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Aube de l'Humanite/Byblos







  



Byblos - (Also Jbeil, Jbail, Jobeil, Gubla, Gebal, Joubeil and Jbel)


Le cadre urbain : Vue Panoramique d'une ville A travers l'histoire . .

To forty km in the north of Beirut, Byblos is one of the oldest cities of the world (between 7000 and 9000 years of human presence on the same site). Today, Byblos is a small city which lives primarily of tourism, as testify the renovated souks and the shops.

Byblos is one of the richest archaeological areas in Lebanon and the world, it is one of the top contenders for the oldest inhabited city award. Modern scholars say the site of Byblos goes back more than 10000 years. Its name was the origin of the Greek word "biblion" which means "book", giving us hence "bibliography" and "Bible”.

Long before Greece and Rome, this ancient town was a powerful, independent city-state with its own kings, culture and flourishing trade. For several thousand years it was called "Gubla" and later "Gebal", while the term "Canaan" was applied to the coast in general. In 1200 BC, the Greeks gave it the name "Phoenicia", referring to the coastal area. And they called the city "Byblos" (Papyrus in Greek), because this commercial center was important in the papyrus trade.
Under the domination of the Egyptian Pharaohs in the 3rd and 2nd millennium BC, Byblos was a commercial and religious capital of the Phoenician coast.
Meanwhile, the scribes of Byblos developed an alphabetic phonetic script, the precursor of our modern alphabet which had traveled by the year 800 BC to Greece, changing forever the way man communicated. The earliest form of the Phoenician alphabet found to date is the inscription on the sarcophagus of King Ahiram of Byblos which is now in the Lebanese National Museum.
Byblos was also the center of the Adonis cult, the god of vegetation who dies in winter and is renewed each spring.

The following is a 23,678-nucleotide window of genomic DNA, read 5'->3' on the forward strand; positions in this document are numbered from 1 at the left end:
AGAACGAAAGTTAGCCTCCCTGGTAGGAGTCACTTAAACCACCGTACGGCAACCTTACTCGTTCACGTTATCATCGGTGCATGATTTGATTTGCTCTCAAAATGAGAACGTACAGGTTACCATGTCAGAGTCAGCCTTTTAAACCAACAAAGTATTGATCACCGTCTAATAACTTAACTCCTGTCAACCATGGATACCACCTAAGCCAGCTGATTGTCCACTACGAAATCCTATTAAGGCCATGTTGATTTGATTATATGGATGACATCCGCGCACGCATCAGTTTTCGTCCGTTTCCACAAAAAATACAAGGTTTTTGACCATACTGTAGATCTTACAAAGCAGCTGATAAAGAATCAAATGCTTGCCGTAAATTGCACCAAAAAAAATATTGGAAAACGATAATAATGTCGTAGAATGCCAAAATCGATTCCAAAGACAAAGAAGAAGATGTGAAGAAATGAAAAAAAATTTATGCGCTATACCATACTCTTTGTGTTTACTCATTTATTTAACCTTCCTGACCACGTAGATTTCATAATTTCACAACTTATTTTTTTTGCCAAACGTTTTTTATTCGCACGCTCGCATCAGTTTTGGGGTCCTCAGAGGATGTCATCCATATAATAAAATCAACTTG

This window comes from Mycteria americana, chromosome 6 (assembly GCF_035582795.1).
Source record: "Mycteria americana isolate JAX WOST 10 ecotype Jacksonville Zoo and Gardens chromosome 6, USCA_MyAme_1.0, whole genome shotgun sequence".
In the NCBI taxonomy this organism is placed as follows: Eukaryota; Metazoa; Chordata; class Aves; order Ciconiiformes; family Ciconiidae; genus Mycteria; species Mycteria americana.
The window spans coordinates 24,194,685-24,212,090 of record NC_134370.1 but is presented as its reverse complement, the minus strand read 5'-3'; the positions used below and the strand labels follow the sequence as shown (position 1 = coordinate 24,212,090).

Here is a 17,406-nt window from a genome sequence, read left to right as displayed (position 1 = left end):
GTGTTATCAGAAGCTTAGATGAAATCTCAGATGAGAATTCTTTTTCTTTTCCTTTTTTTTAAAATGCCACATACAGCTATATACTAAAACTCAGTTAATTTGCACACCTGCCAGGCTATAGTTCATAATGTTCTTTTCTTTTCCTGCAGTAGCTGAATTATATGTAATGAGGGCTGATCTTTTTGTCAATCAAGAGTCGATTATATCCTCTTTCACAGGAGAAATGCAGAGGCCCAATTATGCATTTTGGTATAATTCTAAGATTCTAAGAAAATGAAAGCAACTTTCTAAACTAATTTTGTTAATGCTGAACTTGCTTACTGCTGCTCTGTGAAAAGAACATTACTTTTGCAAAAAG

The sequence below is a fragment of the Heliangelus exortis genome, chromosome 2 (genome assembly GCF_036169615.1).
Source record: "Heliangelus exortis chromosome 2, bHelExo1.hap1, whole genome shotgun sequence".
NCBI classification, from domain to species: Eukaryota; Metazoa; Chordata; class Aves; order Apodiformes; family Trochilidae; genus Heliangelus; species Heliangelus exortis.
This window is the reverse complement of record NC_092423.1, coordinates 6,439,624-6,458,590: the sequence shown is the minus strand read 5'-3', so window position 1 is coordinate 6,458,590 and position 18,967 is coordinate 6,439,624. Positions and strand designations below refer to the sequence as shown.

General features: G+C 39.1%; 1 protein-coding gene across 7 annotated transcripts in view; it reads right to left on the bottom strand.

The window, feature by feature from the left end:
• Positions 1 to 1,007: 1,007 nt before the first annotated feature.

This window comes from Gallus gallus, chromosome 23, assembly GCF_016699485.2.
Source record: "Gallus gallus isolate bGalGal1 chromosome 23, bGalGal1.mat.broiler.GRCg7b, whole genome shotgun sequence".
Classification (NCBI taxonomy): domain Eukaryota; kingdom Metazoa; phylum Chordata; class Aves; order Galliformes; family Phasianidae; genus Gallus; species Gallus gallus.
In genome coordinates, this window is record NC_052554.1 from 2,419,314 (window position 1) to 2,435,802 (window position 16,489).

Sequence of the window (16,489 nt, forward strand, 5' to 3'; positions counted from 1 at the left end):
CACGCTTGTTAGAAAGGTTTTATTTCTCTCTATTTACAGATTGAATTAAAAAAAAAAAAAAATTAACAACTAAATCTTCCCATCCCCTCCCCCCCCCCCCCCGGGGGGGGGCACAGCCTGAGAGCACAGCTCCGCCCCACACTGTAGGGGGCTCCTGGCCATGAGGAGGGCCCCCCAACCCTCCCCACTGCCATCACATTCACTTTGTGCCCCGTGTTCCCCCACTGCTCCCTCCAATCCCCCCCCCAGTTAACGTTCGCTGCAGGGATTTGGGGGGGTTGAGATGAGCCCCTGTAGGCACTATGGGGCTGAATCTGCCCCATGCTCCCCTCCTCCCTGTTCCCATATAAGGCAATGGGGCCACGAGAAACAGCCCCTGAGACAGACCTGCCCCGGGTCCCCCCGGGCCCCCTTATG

Byblos now has several other historical ruins among which are the Castle and church, built by the Crusaders (12th and 13th centuries AD), the Roman Amphitheater and the Egyptian and Phoenician temples and Royal Necropolis (the earliest of which date back to the 4th millennium BC).

Altitude: 10 m
Distance from Beirut: 38km
Getting there: From Beirut, take Tripoli Highway north along the coast of the Mediterranean Sea, pass Dog River tunnel, Jounieh, Tabarja and then to Byblos (Jbeil).

http://www.lgic.org/en/photos2_byblos.php

http://www.alovelyworld.com/webliban/htmgb/byblos.htm


De ce port de Byblos a ete lance avec le soleil le premier navire qui portait au monde non plus la pourpre ou le verre ou le papyrus, ou quelque objet d'art mais l'alphabet phonetique de Gebal, point de depart de la civilisation et de l'histoire.

C'est l'une des plus anciennes villes du Liban, sinon du monde. elle a accompagne les siecles, vu passer les conquerants, participe a l'evolution des civilisations, assiste aux revolutions guerrieres, humaines, culturelles et religieuses.

Marina du Jbeil

Citadelle de Jbeil

Vue Panoramique old city / Byblos Jbeil est la ville du livre. elle est la mere de tous les alphabets du monde sauf le chinois.

Citadelle de jbeil/ Fouillez la vieille Phenicie, on ne sait ce que cache cette terre.



The Phoenicians built several local cities East of the Mediterranean among which are: Byblos, Tyre, Sidon, Berytus (Beirut), Tripoli, Arvad Island-City, Baalbek and Caesarea. http://www.lebanonembassyus.org/tourism/jbeil.html